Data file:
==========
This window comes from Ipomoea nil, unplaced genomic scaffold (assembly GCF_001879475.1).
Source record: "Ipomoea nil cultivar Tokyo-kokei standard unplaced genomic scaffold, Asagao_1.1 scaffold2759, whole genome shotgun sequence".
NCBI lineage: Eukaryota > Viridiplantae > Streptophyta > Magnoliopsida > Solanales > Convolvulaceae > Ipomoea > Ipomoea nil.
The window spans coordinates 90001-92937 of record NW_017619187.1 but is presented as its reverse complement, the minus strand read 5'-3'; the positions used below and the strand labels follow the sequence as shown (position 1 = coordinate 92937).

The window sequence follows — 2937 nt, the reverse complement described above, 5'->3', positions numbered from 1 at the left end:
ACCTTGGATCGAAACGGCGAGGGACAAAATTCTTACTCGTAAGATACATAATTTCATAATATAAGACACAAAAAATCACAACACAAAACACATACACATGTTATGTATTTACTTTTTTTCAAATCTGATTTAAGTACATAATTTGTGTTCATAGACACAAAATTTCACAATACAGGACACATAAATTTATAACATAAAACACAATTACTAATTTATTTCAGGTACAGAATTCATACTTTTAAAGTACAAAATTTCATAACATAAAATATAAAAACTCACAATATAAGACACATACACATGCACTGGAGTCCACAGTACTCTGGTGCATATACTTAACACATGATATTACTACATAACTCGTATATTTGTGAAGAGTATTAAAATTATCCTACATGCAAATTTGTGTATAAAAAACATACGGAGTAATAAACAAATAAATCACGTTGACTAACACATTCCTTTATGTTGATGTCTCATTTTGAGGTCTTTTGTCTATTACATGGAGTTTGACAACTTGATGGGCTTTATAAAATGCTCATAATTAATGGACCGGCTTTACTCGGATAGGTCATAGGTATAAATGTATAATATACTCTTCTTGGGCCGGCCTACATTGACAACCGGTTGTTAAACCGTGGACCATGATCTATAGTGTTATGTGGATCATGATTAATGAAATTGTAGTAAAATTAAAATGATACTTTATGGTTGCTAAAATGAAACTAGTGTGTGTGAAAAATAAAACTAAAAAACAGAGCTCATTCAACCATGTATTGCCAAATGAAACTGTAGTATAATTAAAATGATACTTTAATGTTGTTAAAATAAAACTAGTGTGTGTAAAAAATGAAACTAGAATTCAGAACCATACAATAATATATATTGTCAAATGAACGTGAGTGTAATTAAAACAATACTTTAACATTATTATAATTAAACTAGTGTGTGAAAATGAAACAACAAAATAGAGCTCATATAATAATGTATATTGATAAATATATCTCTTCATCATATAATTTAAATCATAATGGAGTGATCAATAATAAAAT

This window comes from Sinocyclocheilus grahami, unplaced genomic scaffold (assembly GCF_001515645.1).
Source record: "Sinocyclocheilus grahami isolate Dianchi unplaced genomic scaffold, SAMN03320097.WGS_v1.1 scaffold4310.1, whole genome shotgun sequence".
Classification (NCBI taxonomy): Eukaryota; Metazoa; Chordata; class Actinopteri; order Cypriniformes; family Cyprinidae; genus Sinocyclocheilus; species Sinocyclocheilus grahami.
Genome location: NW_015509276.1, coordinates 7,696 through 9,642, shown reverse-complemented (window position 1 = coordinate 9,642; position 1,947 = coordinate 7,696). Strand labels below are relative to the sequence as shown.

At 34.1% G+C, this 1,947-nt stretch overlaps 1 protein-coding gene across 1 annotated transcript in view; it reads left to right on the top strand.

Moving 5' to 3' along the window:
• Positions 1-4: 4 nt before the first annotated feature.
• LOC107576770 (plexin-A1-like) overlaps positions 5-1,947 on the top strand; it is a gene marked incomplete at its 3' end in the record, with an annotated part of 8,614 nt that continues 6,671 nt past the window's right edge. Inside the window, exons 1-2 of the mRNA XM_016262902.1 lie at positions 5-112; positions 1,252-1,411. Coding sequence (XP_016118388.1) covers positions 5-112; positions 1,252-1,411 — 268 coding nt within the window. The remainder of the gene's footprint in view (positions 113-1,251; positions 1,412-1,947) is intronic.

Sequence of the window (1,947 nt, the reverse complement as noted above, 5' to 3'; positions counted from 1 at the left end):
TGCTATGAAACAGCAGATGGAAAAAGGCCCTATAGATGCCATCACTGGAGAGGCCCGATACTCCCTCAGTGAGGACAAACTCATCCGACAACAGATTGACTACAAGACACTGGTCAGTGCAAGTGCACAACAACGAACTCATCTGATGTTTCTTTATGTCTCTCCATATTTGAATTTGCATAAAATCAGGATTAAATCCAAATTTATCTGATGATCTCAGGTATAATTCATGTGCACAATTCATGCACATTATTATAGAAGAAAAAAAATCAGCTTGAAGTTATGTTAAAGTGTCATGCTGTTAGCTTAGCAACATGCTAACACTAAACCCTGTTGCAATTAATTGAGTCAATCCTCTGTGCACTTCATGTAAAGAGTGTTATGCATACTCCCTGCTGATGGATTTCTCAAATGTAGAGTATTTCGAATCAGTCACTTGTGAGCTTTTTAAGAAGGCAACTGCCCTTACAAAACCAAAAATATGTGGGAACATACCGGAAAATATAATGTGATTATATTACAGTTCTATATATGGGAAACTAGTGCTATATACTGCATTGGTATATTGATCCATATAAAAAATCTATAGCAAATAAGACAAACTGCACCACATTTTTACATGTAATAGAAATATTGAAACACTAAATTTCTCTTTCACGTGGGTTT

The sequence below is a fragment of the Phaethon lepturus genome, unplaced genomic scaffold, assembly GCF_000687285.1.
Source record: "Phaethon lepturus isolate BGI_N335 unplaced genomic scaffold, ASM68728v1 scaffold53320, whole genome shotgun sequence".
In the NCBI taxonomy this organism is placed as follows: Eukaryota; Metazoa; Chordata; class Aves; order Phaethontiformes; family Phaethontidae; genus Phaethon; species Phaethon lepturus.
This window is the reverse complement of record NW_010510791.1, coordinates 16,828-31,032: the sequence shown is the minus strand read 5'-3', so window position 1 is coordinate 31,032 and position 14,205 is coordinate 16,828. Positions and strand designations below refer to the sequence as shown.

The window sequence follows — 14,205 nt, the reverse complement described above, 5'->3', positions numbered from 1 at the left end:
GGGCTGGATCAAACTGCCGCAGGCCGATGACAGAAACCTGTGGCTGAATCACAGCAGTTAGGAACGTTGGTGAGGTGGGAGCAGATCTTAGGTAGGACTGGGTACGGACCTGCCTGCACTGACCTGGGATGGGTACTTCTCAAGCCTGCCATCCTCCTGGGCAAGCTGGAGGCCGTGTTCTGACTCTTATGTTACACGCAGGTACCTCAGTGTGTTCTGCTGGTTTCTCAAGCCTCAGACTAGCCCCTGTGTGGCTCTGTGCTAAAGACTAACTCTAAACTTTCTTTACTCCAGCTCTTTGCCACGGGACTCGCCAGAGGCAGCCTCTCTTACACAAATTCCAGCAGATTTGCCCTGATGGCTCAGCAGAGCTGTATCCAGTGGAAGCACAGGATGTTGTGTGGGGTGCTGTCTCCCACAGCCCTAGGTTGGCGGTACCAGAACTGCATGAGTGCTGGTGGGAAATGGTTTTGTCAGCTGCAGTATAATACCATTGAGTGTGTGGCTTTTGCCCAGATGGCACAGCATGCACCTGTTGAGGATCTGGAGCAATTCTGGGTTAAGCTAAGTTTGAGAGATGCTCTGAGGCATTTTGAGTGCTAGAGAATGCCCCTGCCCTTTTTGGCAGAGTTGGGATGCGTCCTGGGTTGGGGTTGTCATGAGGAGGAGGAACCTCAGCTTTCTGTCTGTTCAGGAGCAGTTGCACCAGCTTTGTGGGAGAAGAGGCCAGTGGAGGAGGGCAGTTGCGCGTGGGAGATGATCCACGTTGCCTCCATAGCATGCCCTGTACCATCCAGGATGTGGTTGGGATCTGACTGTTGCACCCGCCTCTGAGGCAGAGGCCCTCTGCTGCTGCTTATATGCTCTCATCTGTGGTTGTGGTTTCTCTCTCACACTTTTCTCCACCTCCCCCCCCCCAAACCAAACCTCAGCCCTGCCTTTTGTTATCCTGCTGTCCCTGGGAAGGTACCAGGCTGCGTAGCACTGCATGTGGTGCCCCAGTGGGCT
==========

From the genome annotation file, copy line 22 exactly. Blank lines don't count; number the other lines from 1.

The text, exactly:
GGGCTGGATCAAACTGCCGCAGGCCGATGACAGAAACCTGTGGCTGAATCACAGCAGTTAGGAACGTTGGTGAGGTGGGAGCAGATCTTAGGTAGGACTGGGTACGGACCTGCCTGCACTGACCTGGGATGGGTACTTCTCAAGCCTGCCATCCTCCTGGGCAAGCTGGAGGCCGTGTTCTGACTCTTATGTTACACGCAGGTACCTCAGTGTGTTCTGCTGGTTTCTCAAGCCTCAGACTAGCCCCTGTGTGGCTCTGTGCTAAAGACTAACTCTAAACTTTCTTTACTCCAGCTCTTTGCCACGGGACTCGCCAGAGGCAGCCTCTCTTACACAAATTCCAGCAGATTTGCCCTGATGGCTCAGCAGAGCTGTATCCAGTGGAAGCACAGGATGTTGTGTGGGGTGCTGTCTCCCACAGCCCTAGGTTGGCGGTACCAGAACTGCATGAGTGCTGGTGGGAAATGGTTTTGTCAGCTGCAGTATAATACCATTGAGTGTGTGGCTTTTGCCCAGATGGCACAGCATGCACCTGTTGAGGATCTGGAGCAATTCTGGGTTAAGCTAAGTTTGAGAGATGCTCTGAGGCATTTTGAGTGCTAGAGAATGCCCCTGCCCTTTTTGGCAGAGTTGGGATGCGTCCTGGGTTGGGGTTGTCATGAGGAGGAGGAACCTCAGCTTTCTGTCTGTTCAGGAGCAGTTGCACCAGCTTTGTGGGAGAAGAGGCCAGTGGAGGAGGGCAGTTGCGCGTGGGAGATGATCCACGTTGCCTCCATAGCATGCCCTGTACCATCCAGGATGTGGTTGGGATCTGACTGTTGCACCCGCCTCTGAGGCAGAGGCCCTCTGCTGCTGCTTATATGCTCTCATCTGTGGTTGTGGTTTCTCTCTCACACTTTTCTCCACCTCCCCCCCCCCAAACCAAACCTCAGCCCTGCCTTTTGTTATCCTGCTGTCCCTGGGAAGGTACCAGGCTGCGTAGCACTGCATGTGGTGCCCCAGTGGGCT